A lot has changed in my last year of writing. I look at the pre-writing process, the actual writing, and the revision differently than I did a year ago. Last August, I had just finished the first draft of my Indian-inspired fantasy, a standard quest adventure with magic and mayhem abound. I did not plot that story. I did little more than brainstorm before I dove headfirst into writing. When I first started, I wrote maybe 2000 words a week. With school, I didn’t really have time to do more. I wrote without regard to quality. When I graduated, I had a lot more time. I wrote 2000 words a day. 3000 words a day. Even 6000 words a day. Still not concerned with quality. So when I finished, revision was a daunting task. I went through several revision drafts. My beta readers responded with meh to good feedback. Undaunted, I started querying. No responses. Not a one. So I started revising again. And again. I reworked the plot. I changed the entire story. I rewrote the first half… and quit. I spent too long working on that novel. Fourteen months! When I started my steampunk project, I knew I wanted to do it differently.
And I did. I plotted heavily. I developed my characters. I brainstormed every free minute of the day. Then, I wrote. I revised as I went, starting out writing less than 1000 words a day, but ended the novel writing 3500 words a day. I was very concerned with quality. And all that extra legwork in the beginning, the plotting, the character sketches, the über-brainstorming, it paid off. My beta-readers so far have loved the story. I continue to get excellent feedback from all of them. When I’ve gotten the last of their responses, I’ll do one pass of my manuscript. One major revision. And then, I’ll be done. No eight revisions. No rewrite. No burning out on the story. I will have completed the novel, revisions and all, in six months (not fourteen). I’d say that my new method worked a lot better.
Now I’m starting a new story. I’m in the brainstorming stage. I filled out character sketches for the main characters (for the character worksheet I use, visit here), and while doing that, scenes started popping into my head. I built the characters so that certain traits conflict with one another, things to create tension between them. Now that the characters are alive in my mind, lines of dialogue, plot points, visual scenes, and character exchanges appear to me, nearly fully formed. I haven’t written anything down yet. I’ve learned that good ideas stay with me. The bad ones, I forget. Some of the ideas will burrow into my subconscious, only to be remembered while I’m writing or plotting. That’s fine with me. This stage of the pre-writing process was the most important while writing my steampunk novel. I waited and listened, and the story told itself. I hope to have the same thing happen with this fantasy novel. Already it has changed from a light-hearted, childish fairytale to a more serious, grown-up fairytale, full of political intrigue, deception, and less-than-ideal romances. I’m extremely excited to start writing, but I still have a long way to go before I can write Once upon a time…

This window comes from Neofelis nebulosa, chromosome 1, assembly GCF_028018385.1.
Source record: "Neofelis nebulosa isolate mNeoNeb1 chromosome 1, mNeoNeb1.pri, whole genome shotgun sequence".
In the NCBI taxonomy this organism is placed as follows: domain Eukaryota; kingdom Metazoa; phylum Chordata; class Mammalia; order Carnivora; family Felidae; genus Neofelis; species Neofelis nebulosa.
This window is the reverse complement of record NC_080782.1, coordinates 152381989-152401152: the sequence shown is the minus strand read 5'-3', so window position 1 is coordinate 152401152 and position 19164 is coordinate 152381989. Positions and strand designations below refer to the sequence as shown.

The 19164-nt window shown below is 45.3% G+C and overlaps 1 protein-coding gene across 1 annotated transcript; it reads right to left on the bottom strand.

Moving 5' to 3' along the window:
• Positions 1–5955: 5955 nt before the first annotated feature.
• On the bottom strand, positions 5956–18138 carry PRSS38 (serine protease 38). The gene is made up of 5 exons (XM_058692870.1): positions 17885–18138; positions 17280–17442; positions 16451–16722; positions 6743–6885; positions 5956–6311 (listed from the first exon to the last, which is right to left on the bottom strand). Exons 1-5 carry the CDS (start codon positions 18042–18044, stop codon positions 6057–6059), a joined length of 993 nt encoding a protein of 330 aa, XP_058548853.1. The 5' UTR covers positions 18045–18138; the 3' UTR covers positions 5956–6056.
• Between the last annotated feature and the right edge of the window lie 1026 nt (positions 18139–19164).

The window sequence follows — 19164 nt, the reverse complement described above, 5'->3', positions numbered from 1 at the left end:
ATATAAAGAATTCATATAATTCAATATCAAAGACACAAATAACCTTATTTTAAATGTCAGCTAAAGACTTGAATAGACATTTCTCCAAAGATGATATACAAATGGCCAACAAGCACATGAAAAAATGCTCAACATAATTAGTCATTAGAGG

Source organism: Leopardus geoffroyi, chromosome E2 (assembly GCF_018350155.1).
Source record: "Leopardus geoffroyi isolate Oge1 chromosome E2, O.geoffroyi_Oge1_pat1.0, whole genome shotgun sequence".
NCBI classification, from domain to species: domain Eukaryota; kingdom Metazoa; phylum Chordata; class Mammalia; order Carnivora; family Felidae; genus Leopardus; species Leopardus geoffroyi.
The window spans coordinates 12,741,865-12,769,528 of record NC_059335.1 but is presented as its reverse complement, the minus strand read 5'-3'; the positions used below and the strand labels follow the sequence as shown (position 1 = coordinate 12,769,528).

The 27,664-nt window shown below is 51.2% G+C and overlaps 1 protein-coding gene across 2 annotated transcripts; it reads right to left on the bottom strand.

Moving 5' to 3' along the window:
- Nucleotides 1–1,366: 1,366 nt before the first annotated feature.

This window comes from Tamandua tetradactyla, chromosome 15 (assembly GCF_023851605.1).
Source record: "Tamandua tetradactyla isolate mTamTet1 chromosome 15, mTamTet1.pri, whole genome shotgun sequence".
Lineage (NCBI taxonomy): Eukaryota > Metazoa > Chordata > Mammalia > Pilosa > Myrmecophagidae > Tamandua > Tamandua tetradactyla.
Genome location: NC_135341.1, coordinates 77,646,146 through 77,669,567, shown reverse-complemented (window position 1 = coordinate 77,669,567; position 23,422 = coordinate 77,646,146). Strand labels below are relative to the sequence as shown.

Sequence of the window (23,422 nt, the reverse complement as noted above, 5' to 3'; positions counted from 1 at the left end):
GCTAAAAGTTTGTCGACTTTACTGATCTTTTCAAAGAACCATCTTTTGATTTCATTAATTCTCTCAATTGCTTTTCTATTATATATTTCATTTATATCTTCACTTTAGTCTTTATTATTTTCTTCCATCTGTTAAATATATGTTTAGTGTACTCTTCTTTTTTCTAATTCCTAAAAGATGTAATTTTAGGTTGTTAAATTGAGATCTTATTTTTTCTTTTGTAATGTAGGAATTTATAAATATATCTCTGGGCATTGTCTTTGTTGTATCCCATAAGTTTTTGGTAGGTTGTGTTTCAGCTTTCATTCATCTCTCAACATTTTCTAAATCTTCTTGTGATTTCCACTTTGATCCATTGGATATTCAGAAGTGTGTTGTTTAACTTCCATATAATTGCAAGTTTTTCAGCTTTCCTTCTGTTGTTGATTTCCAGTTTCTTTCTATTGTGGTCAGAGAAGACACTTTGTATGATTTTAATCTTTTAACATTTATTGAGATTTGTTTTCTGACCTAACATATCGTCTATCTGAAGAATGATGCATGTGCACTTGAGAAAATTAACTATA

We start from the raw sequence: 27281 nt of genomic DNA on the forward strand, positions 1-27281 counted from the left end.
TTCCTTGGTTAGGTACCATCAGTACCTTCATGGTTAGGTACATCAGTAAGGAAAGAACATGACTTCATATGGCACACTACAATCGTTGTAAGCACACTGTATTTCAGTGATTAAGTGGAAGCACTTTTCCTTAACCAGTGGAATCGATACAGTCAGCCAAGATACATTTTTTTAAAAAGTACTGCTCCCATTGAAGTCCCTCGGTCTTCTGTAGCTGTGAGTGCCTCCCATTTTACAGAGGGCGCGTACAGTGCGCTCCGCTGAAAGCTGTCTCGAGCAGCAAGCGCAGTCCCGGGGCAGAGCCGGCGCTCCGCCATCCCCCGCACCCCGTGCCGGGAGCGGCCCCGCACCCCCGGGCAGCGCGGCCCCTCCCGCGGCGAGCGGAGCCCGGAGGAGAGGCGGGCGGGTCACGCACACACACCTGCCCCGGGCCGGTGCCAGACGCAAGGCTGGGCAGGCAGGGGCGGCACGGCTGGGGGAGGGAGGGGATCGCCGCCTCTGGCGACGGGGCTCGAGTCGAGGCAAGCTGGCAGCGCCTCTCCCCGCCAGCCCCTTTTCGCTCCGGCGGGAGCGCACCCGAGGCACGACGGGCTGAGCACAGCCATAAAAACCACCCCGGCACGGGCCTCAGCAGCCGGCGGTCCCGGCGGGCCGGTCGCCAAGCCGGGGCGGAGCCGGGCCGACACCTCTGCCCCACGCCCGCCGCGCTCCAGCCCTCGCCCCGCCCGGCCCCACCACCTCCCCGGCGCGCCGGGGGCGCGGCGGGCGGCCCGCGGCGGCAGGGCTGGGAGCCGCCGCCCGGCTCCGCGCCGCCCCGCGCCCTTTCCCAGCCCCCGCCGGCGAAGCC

So, I’ve gone from full-on panster to heavy plotter in the last year. I’ve learned how to characterize effectively. I’ve learned how to craft effective scenes, full of conflict and change. I’ve learned that all that plotting and organization up front saves me a lot of time after the novel’s finished. I’ve also learned to be confident in my writing. Before, I was always unsure, never certain that what I had written was any good. Now I know. I write confidently. I believe in my own ability, and it only makes my writing stronger.
What have you learned writing-wise in the past year? How has your process changed between projects?